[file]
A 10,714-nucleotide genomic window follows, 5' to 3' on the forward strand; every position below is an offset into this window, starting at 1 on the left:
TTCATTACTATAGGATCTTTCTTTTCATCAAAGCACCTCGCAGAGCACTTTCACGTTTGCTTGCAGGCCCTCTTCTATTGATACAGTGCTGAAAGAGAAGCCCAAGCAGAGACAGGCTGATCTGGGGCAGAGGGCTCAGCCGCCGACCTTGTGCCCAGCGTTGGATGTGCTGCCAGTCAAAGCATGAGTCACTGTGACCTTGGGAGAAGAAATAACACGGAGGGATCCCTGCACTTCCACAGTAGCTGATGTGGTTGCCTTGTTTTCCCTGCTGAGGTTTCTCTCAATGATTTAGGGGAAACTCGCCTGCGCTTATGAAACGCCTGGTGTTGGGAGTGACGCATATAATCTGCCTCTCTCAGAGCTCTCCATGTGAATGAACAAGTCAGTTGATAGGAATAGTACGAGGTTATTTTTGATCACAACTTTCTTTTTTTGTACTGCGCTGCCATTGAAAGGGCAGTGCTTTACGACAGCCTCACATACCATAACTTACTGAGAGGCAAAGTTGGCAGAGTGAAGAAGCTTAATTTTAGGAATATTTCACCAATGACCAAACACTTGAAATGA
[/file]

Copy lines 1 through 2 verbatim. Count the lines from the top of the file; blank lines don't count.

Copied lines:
A 10,714-nucleotide genomic window follows, 5' to 3' on the forward strand; every position below is an offset into this window, starting at 1 on the left:
TTCATTACTATAGGATCTTTCTTTTCATCAAAGCACCTCGCAGAGCACTTTCACGTTTGCTTGCAGGCCCTCTTCTATTGATACAGTGCTGAAAGAGAAGCCCAAGCAGAGACAGGCTGATCTGGGGCAGAGGGCTCAGCCGCCGACCTTGTGCCCAGCGTTGGATGTGCTGCCAGTCAAAGCATGAGTCACTGTGACCTTGGGAGAAGAAATAACACGGAGGGATCCCTGCACTTCCACAGTAGCTGATGTGGTTGCCTTGTTTTCCCTGCTGAGGTTTCTCTCAATGATTTAGGGGAAACTCGCCTGCGCTTATGAAACGCCTGGTGTTGGGAGTGACGCATATAATCTGCCTCTCTCAGAGCTCTCCATGTGAATGAACAAGTCAGTTGATAGGAATAGTACGAGGTTATTTTTGATCACAACTTTCTTTTTTTGTACTGCGCTGCCATTGAAAGGGCAGTGCTTTACGACAGCCTCACATACCATAACTTACTGAGAGGCAAAGTTGGCAGAGTGAAGAAGCTTAATTTTAGGAATATTTCACCAATGACCAAACACTTGAAATGA